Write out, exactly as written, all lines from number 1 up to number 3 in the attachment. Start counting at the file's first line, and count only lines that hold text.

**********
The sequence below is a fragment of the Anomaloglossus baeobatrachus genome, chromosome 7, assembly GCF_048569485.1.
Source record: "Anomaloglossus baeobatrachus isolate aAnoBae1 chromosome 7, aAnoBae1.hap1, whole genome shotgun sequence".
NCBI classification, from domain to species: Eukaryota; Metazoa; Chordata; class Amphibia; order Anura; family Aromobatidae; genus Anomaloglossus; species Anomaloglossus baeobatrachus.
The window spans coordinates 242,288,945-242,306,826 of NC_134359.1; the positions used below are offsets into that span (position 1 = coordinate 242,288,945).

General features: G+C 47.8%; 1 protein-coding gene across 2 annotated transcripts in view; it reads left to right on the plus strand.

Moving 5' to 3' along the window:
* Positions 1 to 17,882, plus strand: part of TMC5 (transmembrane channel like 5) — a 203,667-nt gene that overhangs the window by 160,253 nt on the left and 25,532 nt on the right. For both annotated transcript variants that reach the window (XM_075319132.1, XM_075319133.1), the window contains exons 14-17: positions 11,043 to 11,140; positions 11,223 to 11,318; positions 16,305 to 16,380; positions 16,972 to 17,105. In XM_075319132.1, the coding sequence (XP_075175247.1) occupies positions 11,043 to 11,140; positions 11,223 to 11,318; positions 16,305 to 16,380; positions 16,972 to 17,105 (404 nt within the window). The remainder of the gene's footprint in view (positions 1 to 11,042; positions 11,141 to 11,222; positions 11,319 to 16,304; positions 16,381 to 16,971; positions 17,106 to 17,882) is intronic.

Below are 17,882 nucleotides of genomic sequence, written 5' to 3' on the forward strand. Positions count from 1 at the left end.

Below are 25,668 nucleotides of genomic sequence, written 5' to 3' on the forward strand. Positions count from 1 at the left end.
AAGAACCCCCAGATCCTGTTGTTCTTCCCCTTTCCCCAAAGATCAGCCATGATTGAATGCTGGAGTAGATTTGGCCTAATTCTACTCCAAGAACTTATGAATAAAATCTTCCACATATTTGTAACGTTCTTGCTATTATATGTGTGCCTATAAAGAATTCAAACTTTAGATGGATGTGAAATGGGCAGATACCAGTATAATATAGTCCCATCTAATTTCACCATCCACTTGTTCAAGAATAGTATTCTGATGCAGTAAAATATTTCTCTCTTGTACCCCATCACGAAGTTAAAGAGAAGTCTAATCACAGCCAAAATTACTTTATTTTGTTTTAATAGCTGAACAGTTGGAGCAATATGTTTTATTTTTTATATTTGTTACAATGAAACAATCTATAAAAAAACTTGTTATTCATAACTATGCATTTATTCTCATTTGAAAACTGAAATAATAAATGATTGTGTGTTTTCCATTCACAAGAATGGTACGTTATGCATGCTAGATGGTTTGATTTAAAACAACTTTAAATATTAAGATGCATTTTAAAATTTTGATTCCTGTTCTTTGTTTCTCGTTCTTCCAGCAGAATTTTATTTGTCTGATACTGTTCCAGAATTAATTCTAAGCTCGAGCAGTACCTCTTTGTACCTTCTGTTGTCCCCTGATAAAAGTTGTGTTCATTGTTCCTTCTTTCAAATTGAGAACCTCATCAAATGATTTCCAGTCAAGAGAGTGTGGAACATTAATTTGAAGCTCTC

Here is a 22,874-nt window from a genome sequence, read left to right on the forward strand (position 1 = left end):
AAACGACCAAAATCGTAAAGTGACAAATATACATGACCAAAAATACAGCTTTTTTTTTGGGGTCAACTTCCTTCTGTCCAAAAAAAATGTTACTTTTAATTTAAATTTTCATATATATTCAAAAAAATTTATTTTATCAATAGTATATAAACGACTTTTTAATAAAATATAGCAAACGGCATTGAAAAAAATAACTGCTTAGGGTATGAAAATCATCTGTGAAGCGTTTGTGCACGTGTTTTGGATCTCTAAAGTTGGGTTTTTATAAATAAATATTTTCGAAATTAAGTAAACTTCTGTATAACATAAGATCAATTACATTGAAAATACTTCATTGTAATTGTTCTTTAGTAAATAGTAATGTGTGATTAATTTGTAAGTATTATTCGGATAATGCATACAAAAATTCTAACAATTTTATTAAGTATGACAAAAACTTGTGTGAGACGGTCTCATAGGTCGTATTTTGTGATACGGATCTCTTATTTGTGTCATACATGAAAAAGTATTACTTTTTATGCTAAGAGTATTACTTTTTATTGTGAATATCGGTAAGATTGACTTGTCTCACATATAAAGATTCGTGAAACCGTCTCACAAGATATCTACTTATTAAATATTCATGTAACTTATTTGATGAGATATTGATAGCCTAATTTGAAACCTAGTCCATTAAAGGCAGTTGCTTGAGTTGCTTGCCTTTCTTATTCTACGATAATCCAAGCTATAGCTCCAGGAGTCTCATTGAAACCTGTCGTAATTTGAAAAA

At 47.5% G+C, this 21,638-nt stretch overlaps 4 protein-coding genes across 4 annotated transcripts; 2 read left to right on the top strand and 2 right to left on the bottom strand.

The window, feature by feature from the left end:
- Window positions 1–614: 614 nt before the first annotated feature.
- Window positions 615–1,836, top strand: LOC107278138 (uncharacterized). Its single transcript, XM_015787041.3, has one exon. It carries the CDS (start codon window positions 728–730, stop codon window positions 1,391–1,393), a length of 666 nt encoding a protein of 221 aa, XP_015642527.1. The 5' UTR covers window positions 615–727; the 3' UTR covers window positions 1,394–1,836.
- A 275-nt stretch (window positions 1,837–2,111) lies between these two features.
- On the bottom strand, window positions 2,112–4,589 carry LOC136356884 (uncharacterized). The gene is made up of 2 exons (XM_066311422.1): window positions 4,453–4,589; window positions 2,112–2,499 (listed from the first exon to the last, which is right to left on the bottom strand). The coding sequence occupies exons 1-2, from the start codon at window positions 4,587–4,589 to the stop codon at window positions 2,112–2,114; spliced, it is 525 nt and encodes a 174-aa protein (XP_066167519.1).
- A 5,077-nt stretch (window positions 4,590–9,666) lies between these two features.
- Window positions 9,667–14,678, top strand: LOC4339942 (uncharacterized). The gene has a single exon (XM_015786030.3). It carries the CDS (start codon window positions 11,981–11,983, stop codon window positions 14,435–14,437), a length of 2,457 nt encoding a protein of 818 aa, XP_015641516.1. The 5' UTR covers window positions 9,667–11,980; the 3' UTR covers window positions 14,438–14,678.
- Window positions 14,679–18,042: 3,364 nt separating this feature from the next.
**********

The sequence below is a fragment of the Anomaloglossus baeobatrachus genome, chromosome 7, assembly GCF_048569485.1.
Source record: "Anomaloglossus baeobatrachus isolate aAnoBae1 chromosome 7, aAnoBae1.hap1, whole genome shotgun sequence".
NCBI classification, from domain to species: Eukaryota; Metazoa; Chordata; class Amphibia; order Anura; family Aromobatidae; genus Anomaloglossus; species Anomaloglossus baeobatrachus.